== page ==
Massachusetts Daily Collegian

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A free and responsible press serving the UMass community since 1890

Massachusetts Daily Collegian

A free and responsible press serving the UMass community since 1890

Massachusetts Daily Collegian

‘Dance Nation’ begins its five-show run at the Fine Arts Center

An exploration into the lives of competitive dancers
Photo Courtesy of the UMass Amherst Theater Department Facebook Page

The University of Massachusetts theater department premiered “Dance Nation” on Nov. 12, a play exploring the relationships, motivations and anxieties of young competitive dancers.

“We have been rehearsing and working on this show for the past two months, so we were more than ready for an audience to see what we had created,” said sophomore theater major Sam Patterson, who plays Dance Teacher Pat.

The team is three competitions away from qualifying for the national championship in Tampa Bay, Florida, and tensions between dancers are high.

“Philly, Akron, Lanoka… it all starts here,” said Dance Teacher Pat.

Team members deal with issues of body image, sexuality and mental health, but the play’s central conflict surrounds the casting of the Spirit of Gandi in the group dance. Dancers Amina and Zuzu compete for the solo, and Zuzu is ultimately assigned the part.

At the competition, the dancers realize the other teams will be challenging to beat.

“We have Luke,” the shy, singular male dancer. “They have, like, advanced level boys,” a team member said. “Dancing boys are unbeatable.”

During the group dance, Zuzu panics and lies down on stage in the middle of her solo. When she fails to get up, Amina dances in her place and wins an award for her performance — a fast track to a solo in Tampa.

“You hesitate, you’re dead,” Amina said.

“Playing Amina is bittersweet because I understand what she is going through and being the best at what she does also means that she will never be an equal in terms of friendship with her other dance buddies. But at the same time, it is amazing that she is so talented and that everyone recognizes that,” said senior theater major Elisabeth Castellon Goncalves. “I just tried to understand her emotions and pull from my own emotions as well, which sometimes I feel are quite similar.”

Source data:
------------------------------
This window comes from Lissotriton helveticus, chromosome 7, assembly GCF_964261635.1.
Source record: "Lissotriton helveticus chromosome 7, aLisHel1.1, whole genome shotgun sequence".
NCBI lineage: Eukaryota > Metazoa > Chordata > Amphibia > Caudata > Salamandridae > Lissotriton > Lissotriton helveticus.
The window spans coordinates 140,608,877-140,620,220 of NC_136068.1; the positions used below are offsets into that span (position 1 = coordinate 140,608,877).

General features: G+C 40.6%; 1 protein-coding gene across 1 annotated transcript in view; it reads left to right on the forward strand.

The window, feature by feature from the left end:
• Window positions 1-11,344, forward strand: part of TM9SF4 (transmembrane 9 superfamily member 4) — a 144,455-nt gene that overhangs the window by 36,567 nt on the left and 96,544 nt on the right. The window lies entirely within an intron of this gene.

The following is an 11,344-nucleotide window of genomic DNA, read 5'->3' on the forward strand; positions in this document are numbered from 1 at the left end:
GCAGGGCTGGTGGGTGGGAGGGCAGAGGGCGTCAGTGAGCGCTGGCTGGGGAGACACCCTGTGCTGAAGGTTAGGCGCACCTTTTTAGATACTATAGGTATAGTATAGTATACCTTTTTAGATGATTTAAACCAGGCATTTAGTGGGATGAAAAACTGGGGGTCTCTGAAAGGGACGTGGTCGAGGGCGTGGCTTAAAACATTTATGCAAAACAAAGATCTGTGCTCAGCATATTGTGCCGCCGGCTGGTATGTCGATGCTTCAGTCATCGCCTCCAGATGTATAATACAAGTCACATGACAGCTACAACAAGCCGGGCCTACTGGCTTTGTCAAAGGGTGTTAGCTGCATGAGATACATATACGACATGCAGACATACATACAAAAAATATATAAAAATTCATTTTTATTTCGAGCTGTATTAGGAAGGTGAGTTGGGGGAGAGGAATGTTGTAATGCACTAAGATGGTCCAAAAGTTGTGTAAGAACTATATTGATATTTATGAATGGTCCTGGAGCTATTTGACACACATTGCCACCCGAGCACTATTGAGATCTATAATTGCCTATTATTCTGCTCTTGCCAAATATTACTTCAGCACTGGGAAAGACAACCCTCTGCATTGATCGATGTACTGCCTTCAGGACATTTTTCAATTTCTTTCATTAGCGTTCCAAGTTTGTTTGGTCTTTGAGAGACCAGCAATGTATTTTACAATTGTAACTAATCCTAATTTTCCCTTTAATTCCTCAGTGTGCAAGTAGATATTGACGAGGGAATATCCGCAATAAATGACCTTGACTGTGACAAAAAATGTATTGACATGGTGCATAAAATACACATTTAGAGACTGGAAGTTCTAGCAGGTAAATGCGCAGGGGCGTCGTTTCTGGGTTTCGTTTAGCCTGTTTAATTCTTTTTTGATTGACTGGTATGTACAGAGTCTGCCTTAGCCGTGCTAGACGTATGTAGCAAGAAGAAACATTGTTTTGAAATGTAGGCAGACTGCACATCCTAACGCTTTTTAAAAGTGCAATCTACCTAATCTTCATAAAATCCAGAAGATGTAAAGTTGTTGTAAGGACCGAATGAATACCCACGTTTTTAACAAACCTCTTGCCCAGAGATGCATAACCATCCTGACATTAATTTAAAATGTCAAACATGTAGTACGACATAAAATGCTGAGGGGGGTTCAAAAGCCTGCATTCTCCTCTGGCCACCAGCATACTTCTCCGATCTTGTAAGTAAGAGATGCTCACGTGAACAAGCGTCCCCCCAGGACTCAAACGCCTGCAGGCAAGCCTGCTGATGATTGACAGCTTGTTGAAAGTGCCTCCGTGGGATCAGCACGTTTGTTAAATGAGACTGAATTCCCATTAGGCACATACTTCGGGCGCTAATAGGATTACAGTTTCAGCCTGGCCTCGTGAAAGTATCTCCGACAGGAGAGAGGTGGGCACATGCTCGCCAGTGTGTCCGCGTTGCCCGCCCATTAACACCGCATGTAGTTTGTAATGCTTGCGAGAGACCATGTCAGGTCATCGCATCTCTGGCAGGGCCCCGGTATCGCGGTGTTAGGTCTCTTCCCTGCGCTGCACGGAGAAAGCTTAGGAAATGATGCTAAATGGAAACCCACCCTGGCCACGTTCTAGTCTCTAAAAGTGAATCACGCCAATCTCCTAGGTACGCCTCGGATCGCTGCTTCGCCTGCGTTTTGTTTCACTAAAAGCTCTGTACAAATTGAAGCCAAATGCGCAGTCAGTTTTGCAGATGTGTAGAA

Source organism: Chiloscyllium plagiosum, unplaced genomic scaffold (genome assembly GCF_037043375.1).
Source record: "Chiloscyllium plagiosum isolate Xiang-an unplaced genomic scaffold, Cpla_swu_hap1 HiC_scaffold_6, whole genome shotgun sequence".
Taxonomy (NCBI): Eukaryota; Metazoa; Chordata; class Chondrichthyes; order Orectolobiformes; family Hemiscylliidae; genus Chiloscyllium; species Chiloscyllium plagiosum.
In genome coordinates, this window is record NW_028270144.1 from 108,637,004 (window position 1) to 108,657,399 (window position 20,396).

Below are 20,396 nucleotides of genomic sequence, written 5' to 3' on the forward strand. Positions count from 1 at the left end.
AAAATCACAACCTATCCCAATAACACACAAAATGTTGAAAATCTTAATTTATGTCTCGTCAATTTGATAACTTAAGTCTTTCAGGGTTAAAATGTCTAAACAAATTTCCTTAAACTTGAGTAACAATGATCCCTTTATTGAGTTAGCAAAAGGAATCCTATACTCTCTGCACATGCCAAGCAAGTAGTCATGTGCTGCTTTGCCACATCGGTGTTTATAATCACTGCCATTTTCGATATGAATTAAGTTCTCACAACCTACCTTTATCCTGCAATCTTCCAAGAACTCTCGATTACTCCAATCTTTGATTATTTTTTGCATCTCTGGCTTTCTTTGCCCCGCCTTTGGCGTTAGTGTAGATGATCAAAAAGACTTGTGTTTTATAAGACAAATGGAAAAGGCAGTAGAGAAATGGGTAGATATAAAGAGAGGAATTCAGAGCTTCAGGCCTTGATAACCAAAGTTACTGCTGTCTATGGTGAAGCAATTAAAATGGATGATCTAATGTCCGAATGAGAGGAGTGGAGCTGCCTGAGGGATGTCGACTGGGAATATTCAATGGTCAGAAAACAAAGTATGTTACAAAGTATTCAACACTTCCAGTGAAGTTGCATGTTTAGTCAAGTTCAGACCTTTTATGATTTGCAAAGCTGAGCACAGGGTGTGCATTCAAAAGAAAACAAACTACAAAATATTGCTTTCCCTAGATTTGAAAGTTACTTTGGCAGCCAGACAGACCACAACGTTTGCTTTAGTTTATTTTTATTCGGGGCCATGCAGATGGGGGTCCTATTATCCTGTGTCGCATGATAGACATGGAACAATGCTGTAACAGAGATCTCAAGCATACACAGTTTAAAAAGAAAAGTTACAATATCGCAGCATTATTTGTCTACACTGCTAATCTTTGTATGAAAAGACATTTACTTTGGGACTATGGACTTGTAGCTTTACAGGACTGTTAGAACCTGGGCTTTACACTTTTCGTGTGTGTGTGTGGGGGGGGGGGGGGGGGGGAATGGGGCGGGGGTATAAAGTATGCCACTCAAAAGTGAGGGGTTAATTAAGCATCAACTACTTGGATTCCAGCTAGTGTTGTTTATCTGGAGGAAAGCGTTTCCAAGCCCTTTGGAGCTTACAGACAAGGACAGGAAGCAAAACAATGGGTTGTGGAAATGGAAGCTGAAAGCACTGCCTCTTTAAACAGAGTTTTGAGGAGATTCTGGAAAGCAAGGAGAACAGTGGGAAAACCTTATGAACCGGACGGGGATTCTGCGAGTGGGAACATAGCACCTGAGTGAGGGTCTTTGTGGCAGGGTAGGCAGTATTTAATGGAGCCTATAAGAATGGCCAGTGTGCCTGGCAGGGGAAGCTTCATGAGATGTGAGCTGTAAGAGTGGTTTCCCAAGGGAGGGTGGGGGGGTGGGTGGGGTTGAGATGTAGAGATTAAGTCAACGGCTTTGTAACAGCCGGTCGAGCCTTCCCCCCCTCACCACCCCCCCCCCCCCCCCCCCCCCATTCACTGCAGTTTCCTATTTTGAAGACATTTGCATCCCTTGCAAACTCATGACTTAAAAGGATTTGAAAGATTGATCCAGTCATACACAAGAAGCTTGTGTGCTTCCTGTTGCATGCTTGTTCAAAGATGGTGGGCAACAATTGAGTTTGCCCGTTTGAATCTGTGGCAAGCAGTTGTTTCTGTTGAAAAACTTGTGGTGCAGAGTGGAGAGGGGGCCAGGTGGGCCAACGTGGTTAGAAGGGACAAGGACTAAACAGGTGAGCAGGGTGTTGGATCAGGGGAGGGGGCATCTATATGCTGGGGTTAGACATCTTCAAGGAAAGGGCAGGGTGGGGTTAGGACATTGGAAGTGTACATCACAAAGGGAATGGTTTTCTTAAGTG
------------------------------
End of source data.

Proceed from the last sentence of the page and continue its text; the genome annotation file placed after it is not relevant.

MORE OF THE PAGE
She’s a successful dancer, but Amina forgets getting to the top means being there alone.

When Zuzu attempts to quit the dance team, Dance Teacher Pat reminds her that her body will change and never return to its current state. The dancers, all young teenagers, cannot escape the attention and criticisms paid to their bodies.

Ashlee, played by theater major Ivy Linden-Dionne, disagrees with people who tell her she’s beautiful. She grapples with older men who pay attention to her, giving in to one and showing him her leotard.

“I have a nice face, I think,” and “I’m really smart, I am,” Ashlee said in her first monologue. “But sometimes, I wonder what would happen if I went for it.”

Several impassioned monologues are scattered throughout “Dance Nation,” providing each actor the opportunity to be recognized individually.

“I think the energy in the room becomes very focused and intense at that point as they share very private and personal words and ideas so publicly. It’s very brave and very beautiful,” said sophomore theater major Claudia Maurino, who played the mother of three different dancers.

The play is reminiscent of Lifetime’s “Dance Moms,” with a demanding teacher, stiff competition between teammates and performances in America’s most random cities.

Maurino said she did not watch the reality show to prepare for her role as a dance mom.

“They all seem so mean and the energy is so suffocating, and I didn’t want to force myself to be that,” she said. “You can’t go into a role saying, ‘yeah I’m gonna play this evil, mean, controlling person,’ you have to meet them on their terms — as a person.”

Patterson said he took inspiration for Dance Teacher Pat from chef Gordon Ramsey.

“He has that incredibly harsh… commentary whenever he speaks to his chefs, but deep down it’s based on his desire for them to succeed.”

The play portrays the humanity of each character as they work within the demanding structure of competitive dance.

“Dance Nation” will continue its run at the Fine Arts Center’s Rand Theater on Nov. 18 and 19 at 7:30 p.m. as well as Nov. 20 at 2 p.m.

Catherine Hurley can be reached at [email protected] and followed on Twitter @cath_hurley.

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